--Keep a log of all the lies your employer tells and write specific quotes (include the date and time of conversations, etc.). Put yourself in a position to have fantastic recall of who said what and when!

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Friday, June 06, 2008

Keep Track of Your Leave

If you are under attack at work and/or if you have filed a complaint or grievance regarding workplace discrimination, harassment, and/or retaliation, you should maintain copies of your timesheets. It’s important to keep copies of your timesheets, each week, as opposed to having to go back and retrieve them. You don’t want your employer to have the opportunity to manipulate your timesheet before you’ve obtained a copy for your records. So, each week, make a copy of your timesheet before you submit it. If your employer asks you to make changes to your timesheet or makes changes to a timesheet, with or without your knowledge, you will always have a copy of the original version.

No matter what, you should always be prepared for attacks against your credibility or for fraudulent arguments that are simply based on the content of your timesheets.

I’ve worked for an employer that falsified and manufactured timesheets to try to disprove a case against them that was being investigated by a state government agency. The reason this employer was unsuccessful in getting away with their submission of falsified documents was because the employee maintained a copy of all of her timesheets for that period and could show that new timesheets had suddenly “appeared” in her file (with completely different hours recorded). It would have been beyond her capacity to doctor an exact copy of the corporate timesheets, but much easier for her employers to do so. Keep this example in mind, when it comes to your own timesheets.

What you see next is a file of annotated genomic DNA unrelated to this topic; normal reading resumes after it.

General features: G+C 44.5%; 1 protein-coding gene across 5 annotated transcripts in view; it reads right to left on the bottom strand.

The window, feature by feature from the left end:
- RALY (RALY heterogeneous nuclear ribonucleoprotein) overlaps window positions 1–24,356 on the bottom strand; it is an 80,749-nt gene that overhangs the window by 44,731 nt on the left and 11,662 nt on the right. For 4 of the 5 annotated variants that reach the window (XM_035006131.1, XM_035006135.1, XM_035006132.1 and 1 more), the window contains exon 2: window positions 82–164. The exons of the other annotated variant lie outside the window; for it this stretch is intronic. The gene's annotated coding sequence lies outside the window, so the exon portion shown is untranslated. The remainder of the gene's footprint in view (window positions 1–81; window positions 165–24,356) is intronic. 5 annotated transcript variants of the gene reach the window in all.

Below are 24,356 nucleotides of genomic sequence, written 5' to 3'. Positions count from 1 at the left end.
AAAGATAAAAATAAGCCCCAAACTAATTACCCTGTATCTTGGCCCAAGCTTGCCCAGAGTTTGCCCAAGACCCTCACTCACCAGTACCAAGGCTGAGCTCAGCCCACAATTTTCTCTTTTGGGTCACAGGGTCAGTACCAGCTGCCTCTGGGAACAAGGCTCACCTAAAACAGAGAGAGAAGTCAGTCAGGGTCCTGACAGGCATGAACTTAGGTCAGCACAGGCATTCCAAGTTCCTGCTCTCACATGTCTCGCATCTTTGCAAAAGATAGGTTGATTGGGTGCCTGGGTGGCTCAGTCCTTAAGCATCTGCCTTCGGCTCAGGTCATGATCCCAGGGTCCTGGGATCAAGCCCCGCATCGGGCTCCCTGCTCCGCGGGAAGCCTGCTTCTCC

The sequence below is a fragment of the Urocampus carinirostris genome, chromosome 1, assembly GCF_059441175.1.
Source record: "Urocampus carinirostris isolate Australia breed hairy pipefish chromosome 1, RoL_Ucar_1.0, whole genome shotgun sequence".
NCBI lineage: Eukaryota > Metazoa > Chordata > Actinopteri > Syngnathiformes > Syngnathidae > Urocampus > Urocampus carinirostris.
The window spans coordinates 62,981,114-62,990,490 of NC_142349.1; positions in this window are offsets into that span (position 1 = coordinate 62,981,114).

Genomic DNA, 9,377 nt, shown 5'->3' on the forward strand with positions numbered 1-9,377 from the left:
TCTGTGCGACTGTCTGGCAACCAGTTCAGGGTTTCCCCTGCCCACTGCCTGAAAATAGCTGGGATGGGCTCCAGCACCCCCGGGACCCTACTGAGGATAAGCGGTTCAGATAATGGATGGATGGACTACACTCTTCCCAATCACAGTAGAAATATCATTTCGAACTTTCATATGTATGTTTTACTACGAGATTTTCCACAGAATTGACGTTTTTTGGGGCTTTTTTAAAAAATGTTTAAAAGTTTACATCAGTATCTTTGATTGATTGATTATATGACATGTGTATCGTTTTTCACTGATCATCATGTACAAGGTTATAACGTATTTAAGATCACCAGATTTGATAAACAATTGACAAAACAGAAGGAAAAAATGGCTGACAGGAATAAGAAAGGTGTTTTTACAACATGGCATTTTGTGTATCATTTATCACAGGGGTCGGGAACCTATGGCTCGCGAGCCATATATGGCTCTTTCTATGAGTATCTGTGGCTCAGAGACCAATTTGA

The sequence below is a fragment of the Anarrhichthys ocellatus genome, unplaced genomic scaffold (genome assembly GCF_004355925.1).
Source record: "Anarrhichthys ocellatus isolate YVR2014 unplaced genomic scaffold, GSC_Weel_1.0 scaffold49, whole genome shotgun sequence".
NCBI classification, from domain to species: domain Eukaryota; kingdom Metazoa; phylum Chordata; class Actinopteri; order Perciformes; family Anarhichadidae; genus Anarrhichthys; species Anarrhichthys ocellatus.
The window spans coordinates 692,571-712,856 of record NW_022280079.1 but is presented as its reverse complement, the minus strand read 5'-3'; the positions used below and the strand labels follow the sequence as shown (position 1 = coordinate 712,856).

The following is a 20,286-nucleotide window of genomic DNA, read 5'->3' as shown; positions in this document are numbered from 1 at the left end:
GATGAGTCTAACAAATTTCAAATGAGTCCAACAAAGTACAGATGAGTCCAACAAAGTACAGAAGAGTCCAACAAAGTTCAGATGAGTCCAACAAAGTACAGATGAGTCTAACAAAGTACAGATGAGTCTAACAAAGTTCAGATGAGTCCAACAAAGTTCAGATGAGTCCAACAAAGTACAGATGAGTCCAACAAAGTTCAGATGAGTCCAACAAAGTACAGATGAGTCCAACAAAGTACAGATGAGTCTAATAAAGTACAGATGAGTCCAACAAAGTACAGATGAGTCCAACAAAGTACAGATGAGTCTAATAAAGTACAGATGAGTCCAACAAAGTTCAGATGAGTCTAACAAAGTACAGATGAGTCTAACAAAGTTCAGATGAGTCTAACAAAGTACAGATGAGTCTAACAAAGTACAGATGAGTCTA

Keeping your timesheets will prove the amount of leave you used, if any, as a result of stress-related ailments due to harassment, discrimination or other illegal activities committed by your employer. You can use these timesheets to request a restoration of your sick leave used while you were being harassed and tormented at work. Timesheets will also show your general sick and vacation leave used, in case there is some later dispute about your attendance at work.

Keep in mind, when employers are being investigated or questioned, they want to show negative past behavior on your part. Leave is one area for employer’s to attack and is often one of the first targets they will hit. If you are being targeted at work, the torment is designed to cause you to lose your focus, make errors, force you to resign, and to cause any other side effects that will play into your employer's hands. Your employer wants to drive you to drinking and to the verge of a nervous breakdown, but will question your sick leave during these attacks. Your employer will also attack legitimate reasons for being out of the office.

In my case, on the first day of an attack by my supervisor, my supervisor falsely stated that everyone questioned my hours in and out of the office and everyone wondered where I was. She told me, “We want you to come to work.” And, she said it as if I had been out of the office on a routine basis. The only absences I had from the office were pre-approved and involved work-related travel (out of state) and client meetings that took place off site. Yet, my supervisor was declaring that no one knew where I was, what I was working on, and wondered when I got anything done—because I was supposedly chronically out the office.